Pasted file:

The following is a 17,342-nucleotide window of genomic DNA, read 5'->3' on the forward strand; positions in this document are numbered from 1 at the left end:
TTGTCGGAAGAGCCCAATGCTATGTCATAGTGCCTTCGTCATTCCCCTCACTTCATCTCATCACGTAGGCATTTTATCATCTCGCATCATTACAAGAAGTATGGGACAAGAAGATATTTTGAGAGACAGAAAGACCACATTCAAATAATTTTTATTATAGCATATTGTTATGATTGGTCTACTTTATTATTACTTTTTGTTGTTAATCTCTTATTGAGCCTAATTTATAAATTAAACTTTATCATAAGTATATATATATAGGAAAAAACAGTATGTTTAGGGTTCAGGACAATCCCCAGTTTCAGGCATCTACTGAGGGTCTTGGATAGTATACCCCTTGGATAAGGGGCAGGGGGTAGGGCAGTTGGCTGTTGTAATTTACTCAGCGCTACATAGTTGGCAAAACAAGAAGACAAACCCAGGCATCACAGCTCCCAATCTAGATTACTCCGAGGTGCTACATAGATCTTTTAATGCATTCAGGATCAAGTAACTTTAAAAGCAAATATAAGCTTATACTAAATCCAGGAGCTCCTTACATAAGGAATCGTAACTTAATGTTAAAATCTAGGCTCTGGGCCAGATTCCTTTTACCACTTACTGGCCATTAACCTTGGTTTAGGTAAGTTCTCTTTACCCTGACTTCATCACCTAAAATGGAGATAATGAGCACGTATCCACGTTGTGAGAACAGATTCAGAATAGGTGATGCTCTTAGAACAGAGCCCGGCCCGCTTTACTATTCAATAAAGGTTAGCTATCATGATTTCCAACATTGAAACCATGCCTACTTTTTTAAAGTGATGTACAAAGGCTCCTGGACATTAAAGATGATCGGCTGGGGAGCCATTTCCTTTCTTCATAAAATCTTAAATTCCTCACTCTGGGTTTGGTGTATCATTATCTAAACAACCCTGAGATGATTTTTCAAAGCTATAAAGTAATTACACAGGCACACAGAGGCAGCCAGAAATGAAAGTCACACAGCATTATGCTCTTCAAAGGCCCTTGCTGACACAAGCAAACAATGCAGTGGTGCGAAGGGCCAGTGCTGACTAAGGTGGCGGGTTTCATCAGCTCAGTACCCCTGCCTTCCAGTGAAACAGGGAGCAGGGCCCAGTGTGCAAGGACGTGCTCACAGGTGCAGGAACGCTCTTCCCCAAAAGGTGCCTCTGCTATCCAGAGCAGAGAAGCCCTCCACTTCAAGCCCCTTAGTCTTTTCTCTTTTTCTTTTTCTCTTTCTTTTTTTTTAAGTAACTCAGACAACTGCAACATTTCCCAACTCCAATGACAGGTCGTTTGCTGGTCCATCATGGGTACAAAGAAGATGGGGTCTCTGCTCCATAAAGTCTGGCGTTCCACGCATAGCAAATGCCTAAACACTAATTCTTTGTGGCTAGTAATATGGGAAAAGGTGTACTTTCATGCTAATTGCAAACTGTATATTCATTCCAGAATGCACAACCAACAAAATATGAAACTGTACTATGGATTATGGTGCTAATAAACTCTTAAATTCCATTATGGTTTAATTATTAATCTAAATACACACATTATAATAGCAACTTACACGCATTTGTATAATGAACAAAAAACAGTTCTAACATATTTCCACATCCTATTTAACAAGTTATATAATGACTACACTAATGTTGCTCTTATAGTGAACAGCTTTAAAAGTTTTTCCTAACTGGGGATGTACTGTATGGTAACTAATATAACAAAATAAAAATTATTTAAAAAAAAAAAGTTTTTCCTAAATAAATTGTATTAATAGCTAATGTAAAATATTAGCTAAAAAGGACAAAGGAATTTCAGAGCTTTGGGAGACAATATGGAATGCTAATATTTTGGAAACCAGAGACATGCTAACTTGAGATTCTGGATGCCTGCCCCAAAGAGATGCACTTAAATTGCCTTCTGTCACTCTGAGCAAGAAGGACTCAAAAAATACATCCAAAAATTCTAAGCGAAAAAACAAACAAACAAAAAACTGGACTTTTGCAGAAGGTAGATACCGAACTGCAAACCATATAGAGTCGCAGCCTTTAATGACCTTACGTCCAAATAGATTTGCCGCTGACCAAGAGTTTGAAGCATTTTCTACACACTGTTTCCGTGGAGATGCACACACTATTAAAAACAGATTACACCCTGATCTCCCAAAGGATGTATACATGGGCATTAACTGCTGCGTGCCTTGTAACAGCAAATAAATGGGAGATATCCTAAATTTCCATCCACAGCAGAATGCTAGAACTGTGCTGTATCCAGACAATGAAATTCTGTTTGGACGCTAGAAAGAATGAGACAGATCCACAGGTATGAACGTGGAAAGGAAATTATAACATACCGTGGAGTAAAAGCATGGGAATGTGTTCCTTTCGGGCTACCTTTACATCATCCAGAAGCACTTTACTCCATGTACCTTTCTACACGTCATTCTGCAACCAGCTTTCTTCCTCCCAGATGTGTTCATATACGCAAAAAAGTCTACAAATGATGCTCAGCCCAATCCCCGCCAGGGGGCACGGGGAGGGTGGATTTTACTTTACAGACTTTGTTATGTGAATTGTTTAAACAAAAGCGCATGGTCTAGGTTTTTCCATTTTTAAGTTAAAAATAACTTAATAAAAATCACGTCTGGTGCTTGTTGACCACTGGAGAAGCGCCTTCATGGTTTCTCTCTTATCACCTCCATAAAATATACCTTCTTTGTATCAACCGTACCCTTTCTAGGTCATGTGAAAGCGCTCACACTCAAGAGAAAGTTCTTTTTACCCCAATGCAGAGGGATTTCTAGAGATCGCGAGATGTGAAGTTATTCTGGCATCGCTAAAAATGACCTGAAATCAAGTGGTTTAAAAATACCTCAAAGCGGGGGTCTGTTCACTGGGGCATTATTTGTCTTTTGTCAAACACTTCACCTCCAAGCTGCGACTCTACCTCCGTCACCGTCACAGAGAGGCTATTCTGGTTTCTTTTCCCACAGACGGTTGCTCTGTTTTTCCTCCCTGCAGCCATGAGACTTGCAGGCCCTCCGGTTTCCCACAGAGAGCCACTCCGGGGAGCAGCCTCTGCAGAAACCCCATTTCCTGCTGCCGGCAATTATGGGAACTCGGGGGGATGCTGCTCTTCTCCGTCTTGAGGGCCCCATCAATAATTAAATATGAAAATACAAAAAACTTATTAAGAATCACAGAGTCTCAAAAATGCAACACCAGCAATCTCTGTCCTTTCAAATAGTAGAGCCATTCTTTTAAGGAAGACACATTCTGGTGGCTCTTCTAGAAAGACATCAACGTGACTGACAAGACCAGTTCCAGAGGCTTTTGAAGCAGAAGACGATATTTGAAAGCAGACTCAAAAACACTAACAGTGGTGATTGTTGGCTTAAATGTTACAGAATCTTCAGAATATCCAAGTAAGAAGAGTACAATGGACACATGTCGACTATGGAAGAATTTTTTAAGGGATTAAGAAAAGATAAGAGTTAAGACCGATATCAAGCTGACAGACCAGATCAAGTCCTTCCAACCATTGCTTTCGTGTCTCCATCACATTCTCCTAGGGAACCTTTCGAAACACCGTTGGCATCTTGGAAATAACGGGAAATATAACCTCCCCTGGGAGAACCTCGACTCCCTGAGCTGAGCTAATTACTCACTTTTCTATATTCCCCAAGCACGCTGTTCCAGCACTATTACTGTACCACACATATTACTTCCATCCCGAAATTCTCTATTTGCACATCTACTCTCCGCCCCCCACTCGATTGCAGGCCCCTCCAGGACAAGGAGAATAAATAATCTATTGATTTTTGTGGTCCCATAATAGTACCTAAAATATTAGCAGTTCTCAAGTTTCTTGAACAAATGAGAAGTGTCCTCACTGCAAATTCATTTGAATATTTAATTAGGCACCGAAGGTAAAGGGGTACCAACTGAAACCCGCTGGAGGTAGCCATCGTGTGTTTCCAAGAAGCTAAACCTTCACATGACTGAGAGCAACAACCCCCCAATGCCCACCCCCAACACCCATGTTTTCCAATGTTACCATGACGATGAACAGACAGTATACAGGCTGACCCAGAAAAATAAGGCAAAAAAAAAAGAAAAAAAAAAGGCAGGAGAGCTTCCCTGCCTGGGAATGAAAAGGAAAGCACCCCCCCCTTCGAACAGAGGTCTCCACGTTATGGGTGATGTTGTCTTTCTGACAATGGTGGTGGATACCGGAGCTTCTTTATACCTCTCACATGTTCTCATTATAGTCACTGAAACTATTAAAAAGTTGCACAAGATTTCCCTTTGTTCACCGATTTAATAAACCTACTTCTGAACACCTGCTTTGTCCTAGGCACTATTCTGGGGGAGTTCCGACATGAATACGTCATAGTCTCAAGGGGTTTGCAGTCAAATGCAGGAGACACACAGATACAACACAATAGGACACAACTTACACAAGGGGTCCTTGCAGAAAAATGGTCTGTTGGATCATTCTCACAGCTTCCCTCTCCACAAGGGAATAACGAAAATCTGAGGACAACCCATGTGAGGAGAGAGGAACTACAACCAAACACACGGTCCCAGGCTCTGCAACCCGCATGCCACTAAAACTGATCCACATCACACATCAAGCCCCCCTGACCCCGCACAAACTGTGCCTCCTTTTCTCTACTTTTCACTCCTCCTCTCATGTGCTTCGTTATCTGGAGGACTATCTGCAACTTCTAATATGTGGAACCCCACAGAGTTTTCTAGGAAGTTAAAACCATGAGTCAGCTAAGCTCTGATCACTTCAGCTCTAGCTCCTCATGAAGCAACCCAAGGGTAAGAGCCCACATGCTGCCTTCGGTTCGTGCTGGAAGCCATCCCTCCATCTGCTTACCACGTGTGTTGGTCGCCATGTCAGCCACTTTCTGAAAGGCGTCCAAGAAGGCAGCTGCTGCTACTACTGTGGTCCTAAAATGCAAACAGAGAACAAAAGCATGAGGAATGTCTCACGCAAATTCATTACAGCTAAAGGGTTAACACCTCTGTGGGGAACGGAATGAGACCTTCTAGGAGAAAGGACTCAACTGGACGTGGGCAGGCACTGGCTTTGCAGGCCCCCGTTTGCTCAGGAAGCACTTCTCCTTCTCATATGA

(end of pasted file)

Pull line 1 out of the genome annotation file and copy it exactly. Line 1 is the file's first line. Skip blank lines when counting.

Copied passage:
The following is a 17,342-nucleotide window of genomic DNA, read 5'->3' on the forward strand; positions in this document are numbered from 1 at the left end: